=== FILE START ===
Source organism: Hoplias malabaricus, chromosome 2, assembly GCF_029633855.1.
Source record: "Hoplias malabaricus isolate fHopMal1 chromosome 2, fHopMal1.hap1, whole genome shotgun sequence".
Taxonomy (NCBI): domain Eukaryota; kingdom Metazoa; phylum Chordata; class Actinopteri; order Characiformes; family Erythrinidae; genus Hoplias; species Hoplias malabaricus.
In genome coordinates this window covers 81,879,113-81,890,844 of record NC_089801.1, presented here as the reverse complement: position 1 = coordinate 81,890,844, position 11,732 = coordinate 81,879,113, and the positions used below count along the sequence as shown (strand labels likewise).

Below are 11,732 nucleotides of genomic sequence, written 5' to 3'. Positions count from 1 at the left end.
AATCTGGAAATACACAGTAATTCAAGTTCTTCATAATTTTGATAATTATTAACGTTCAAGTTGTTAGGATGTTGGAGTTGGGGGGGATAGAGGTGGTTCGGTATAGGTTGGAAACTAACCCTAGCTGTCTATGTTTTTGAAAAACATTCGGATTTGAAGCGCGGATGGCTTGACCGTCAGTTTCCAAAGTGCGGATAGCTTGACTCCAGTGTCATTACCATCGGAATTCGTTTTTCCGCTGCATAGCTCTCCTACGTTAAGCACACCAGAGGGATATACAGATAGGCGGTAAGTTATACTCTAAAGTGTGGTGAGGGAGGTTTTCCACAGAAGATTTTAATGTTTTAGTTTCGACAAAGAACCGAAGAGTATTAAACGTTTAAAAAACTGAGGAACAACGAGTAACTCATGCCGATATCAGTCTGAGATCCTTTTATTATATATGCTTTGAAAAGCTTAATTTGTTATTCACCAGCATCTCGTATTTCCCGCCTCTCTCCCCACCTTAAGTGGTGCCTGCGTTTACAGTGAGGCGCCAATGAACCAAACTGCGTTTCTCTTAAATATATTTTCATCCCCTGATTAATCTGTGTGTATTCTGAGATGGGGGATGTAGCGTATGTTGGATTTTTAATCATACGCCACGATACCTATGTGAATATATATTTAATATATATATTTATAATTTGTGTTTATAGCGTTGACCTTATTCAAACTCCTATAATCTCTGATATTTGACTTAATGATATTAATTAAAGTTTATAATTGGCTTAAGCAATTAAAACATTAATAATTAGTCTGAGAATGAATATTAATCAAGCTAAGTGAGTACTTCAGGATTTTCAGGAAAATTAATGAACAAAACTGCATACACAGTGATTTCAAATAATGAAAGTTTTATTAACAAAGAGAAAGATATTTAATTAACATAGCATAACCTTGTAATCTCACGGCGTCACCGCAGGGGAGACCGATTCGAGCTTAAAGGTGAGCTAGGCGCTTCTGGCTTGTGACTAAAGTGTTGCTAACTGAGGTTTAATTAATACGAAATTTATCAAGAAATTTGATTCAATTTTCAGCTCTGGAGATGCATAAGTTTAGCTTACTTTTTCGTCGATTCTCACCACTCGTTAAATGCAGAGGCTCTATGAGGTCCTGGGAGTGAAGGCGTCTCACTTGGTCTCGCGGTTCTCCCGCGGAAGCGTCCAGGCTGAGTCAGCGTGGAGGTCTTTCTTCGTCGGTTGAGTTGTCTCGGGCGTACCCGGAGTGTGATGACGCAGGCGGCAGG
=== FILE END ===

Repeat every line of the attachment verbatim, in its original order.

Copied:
Source organism: Hoplias malabaricus, chromosome 2, assembly GCF_029633855.1.
Source record: "Hoplias malabaricus isolate fHopMal1 chromosome 2, fHopMal1.hap1, whole genome shotgun sequence".
Taxonomy (NCBI): domain Eukaryota; kingdom Metazoa; phylum Chordata; class Actinopteri; order Characiformes; family Erythrinidae; genus Hoplias; species Hoplias malabaricus.
In genome coordinates this window covers 81,879,113-81,890,844 of record NC_089801.1, presented here as the reverse complement: position 1 = coordinate 81,890,844, position 11,732 = coordinate 81,879,113, and the positions used below count along the sequence as shown (strand labels likewise).

Below are 11,732 nucleotides of genomic sequence, written 5' to 3'. Positions count from 1 at the left end.
AATCTGGAAATACACAGTAATTCAAGTTCTTCATAATTTTGATAATTATTAACGTTCAAGTTGTTAGGATGTTGGAGTTGGGGGGGATAGAGGTGGTTCGGTATAGGTTGGAAACTAACCCTAGCTGTCTATGTTTTTGAAAAACATTCGGATTTGAAGCGCGGATGGCTTGACCGTCAGTTTCCAAAGTGCGGATAGCTTGACTCCAGTGTCATTACCATCGGAATTCGTTTTTCCGCTGCATAGCTCTCCTACGTTAAGCACACCAGAGGGATATACAGATAGGCGGTAAGTTATACTCTAAAGTGTGGTGAGGGAGGTTTTCCACAGAAGATTTTAATGTTTTAGTTTCGACAAAGAACCGAAGAGTATTAAACGTTTAAAAAACTGAGGAACAACGAGTAACTCATGCCGATATCAGTCTGAGATCCTTTTATTATATATGCTTTGAAAAGCTTAATTTGTTATTCACCAGCATCTCGTATTTCCCGCCTCTCTCCCCACCTTAAGTGGTGCCTGCGTTTACAGTGAGGCGCCAATGAACCAAACTGCGTTTCTCTTAAATATATTTTCATCCCCTGATTAATCTGTGTGTATTCTGAGATGGGGGATGTAGCGTATGTTGGATTTTTAATCATACGCCACGATACCTATGTGAATATATATTTAATATATATATTTATAATTTGTGTTTATAGCGTTGACCTTATTCAAACTCCTATAATCTCTGATATTTGACTTAATGATATTAATTAAAGTTTATAATTGGCTTAAGCAATTAAAACATTAATAATTAGTCTGAGAATGAATATTAATCAAGCTAAGTGAGTACTTCAGGATTTTCAGGAAAATTAATGAACAAAACTGCATACACAGTGATTTCAAATAATGAAAGTTTTATTAACAAAGAGAAAGATATTTAATTAACATAGCATAACCTTGTAATCTCACGGCGTCACCGCAGGGGAGACCGATTCGAGCTTAAAGGTGAGCTAGGCGCTTCTGGCTTGTGACTAAAGTGTTGCTAACTGAGGTTTAATTAATACGAAATTTATCAAGAAATTTGATTCAATTTTCAGCTCTGGAGATGCATAAGTTTAGCTTACTTTTTCGTCGATTCTCACCACTCGTTAAATGCAGAGGCTCTATGAGGTCCTGGGAGTGAAGGCGTCTCACTTGGTCTCGCGGTTCTCCCGCGGAAGCGTCCAGGCTGAGTCAGCGTGGAGGTCTTTCTTCGTCGGTTGAGTTGTCTCGGGCGTACCCGGAGTGTGATGACGCAGGCGGCAGG